Many people are surprised to learn that food is one of the biggest expenses after fuel and truck-related costs. Eating restaurant and diner meals on the road can really add up in a surprising way. Overpriced snacks and drinks along the way don’t help either. Be honest with yourself about your spending habits when it comes to meals and snacks. Set out a budget and try your best to stick to that amount.
A pro tip: consider putting a refrigerator and a microwave in your sleeper; these can really help save you a lot of money over the long term.
Sometimes you will need to pay costs associated with finding work. You may have to pay a percentage to a broker (in the 10-20% area) or to a load board site.
If you’re leasing to a company, they take a larger commission, but there are other perks which make up for this, such as:
Does your state have recurring business license costs? Are there certain permits or licenses you need for transporting certain materials? Are there tolls in the regions you’ll be running that will impact your routes? Are there some private scales that you’ll have to pay to use? Be sure to think through what kind of business you’ll be doing and all the costs you might run into.
You may have additional costs associated with emissions testing or new emissions laws. Some states (namely California) have more stringent environmental requirements than other states.
If you are traveling overnight and staying in places besides the cab of your truck, those lodging costs can be a significant expense.
If you’ve done the work in estimating your income and expenses, you can try to plug these values in our free Income Estimation calculator to see what kind of per-mile cost you’ll have and per-mile revenue you’ll need to make to cover them.
If you are currently an owner-operator and you end up getting amounts from the Income Estimator that you think are incorrect, it could be a sign you’re overlooking an expense or two somewhere. (If you think the fault is on the our end, I’d love to hear any feedback you have.)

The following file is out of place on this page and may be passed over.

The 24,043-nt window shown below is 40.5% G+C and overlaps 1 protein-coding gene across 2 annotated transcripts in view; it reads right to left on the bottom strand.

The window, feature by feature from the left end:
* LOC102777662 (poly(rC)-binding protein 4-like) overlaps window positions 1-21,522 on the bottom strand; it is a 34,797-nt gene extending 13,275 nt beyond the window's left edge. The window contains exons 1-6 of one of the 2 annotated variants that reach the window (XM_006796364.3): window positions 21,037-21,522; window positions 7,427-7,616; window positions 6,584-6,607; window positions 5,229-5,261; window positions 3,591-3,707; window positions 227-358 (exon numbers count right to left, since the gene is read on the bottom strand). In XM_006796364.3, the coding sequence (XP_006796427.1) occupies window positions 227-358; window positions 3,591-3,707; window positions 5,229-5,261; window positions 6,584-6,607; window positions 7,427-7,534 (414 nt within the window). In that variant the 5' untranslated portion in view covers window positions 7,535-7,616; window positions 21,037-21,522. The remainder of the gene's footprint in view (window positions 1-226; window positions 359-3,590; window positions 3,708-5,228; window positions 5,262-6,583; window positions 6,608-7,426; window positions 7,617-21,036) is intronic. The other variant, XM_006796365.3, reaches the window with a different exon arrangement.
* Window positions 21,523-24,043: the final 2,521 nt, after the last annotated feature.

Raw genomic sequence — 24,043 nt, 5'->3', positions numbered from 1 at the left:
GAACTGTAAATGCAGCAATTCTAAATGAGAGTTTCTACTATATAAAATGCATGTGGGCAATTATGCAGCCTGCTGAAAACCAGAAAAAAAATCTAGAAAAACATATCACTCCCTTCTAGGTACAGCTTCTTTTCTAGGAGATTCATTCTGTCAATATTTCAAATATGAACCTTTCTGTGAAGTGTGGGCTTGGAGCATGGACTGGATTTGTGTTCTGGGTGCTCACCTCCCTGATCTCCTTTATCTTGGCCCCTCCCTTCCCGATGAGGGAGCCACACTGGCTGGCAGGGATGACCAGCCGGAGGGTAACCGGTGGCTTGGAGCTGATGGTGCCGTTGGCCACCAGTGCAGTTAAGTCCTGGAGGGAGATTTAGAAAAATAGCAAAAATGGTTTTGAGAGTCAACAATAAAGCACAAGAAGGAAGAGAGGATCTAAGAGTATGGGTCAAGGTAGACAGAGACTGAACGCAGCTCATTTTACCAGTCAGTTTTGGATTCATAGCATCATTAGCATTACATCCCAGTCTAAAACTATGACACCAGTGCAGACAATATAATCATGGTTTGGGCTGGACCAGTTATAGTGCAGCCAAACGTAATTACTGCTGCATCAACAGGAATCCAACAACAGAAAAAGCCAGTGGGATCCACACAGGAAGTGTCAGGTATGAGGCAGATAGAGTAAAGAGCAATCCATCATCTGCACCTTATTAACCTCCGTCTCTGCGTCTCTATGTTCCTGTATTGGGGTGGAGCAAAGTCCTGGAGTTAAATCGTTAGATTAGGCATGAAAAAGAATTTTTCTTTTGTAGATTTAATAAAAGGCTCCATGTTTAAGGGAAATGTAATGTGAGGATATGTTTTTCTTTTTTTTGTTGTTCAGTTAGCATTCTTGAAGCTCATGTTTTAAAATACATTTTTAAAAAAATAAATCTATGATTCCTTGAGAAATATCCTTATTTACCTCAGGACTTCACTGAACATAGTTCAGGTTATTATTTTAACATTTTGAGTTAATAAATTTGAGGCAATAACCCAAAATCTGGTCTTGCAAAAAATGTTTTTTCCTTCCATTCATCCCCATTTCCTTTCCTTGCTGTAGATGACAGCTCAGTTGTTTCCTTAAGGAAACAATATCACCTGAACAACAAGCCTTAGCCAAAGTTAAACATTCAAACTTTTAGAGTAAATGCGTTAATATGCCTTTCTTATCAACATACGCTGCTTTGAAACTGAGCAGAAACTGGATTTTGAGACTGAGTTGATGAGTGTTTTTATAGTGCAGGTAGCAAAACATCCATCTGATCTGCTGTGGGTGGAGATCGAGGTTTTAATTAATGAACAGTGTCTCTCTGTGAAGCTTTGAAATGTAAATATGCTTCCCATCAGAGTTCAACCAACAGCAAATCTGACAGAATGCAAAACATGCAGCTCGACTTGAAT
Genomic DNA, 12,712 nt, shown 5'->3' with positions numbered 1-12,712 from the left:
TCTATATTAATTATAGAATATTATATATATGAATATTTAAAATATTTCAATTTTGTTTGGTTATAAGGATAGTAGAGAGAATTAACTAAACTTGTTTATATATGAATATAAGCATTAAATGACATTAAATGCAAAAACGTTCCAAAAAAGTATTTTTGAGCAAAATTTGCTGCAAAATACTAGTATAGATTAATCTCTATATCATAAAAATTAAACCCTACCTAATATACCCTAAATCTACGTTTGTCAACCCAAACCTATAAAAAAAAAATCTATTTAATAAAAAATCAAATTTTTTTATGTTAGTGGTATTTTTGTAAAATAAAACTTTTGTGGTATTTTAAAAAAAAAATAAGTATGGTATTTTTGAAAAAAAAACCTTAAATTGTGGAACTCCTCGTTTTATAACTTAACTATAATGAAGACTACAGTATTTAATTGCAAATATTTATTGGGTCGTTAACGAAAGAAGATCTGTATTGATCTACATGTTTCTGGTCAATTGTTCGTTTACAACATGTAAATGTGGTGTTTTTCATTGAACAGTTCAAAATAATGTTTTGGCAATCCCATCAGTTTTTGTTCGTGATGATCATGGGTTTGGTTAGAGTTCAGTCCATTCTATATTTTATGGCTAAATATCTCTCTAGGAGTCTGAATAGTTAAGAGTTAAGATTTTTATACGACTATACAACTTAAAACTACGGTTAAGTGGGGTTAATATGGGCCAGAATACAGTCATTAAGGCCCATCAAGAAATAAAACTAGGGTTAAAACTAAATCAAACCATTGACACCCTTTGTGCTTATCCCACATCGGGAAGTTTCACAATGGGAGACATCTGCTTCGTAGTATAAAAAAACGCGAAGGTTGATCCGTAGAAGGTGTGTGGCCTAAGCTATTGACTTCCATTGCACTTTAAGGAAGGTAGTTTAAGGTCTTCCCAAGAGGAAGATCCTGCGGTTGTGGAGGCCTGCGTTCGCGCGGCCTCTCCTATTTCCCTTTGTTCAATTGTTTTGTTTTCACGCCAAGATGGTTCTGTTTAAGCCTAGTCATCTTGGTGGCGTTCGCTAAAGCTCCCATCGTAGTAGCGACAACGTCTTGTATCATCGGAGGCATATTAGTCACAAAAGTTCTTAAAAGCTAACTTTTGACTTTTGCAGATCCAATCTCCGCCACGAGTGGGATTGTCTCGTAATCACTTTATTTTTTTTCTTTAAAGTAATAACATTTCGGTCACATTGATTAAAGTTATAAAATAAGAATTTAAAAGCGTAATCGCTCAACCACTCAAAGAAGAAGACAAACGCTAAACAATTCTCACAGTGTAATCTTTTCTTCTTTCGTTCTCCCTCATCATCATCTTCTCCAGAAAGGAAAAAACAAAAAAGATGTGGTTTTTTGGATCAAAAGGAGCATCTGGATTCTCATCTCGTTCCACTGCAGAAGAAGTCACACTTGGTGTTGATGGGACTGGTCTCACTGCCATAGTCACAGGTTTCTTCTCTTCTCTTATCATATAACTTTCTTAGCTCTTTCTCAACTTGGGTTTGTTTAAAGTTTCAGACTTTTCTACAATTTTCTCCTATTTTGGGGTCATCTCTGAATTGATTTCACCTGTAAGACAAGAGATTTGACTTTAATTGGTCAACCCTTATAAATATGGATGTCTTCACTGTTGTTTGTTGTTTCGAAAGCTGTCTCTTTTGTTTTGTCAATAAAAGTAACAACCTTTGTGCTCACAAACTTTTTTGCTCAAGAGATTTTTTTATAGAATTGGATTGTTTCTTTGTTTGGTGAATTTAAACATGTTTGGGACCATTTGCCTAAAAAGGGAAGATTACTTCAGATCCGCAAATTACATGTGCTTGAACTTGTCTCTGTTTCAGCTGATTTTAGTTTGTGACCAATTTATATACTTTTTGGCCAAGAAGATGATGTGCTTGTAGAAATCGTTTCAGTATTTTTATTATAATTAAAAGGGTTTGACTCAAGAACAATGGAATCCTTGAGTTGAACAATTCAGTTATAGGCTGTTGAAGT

My name is Jason Forrest, and I’m the creator of Rigbooks. Rigbooks is a cloud-based software that makes it easier for small and medium-sized trucking companies run their business while keeping organized. We’ve been around since 2010.
A little about me: I grew up in a trucking family and from an early age I learned about the day-to-day problems that truck owner/operators have to deal with. I was into computers and programming as a kid so over the years I helped write small computer programs that helped my parents run their company better. Eventually that led to the idea of putting all those tools together in one package. And Rigbooks was born.
What you need to know about owner operator costs including driver pay, fixed costs vs. variable costs, and more.
If you're considering buying a new Semi Truck vs a used one, here's a quick breakdown of the pros and cons of each.
To calculate your cost per mile, simply divide your total expenses by your total miles. Want examples? Click to see what this looks like.
Guide on how to start a trucking business as an owner operator, including getting paid, expected costs, and more.
IFTA fuel-buying strategies, including IFTA by state, average IFTA fuel tax and how to find the best place to buy diesel fuel.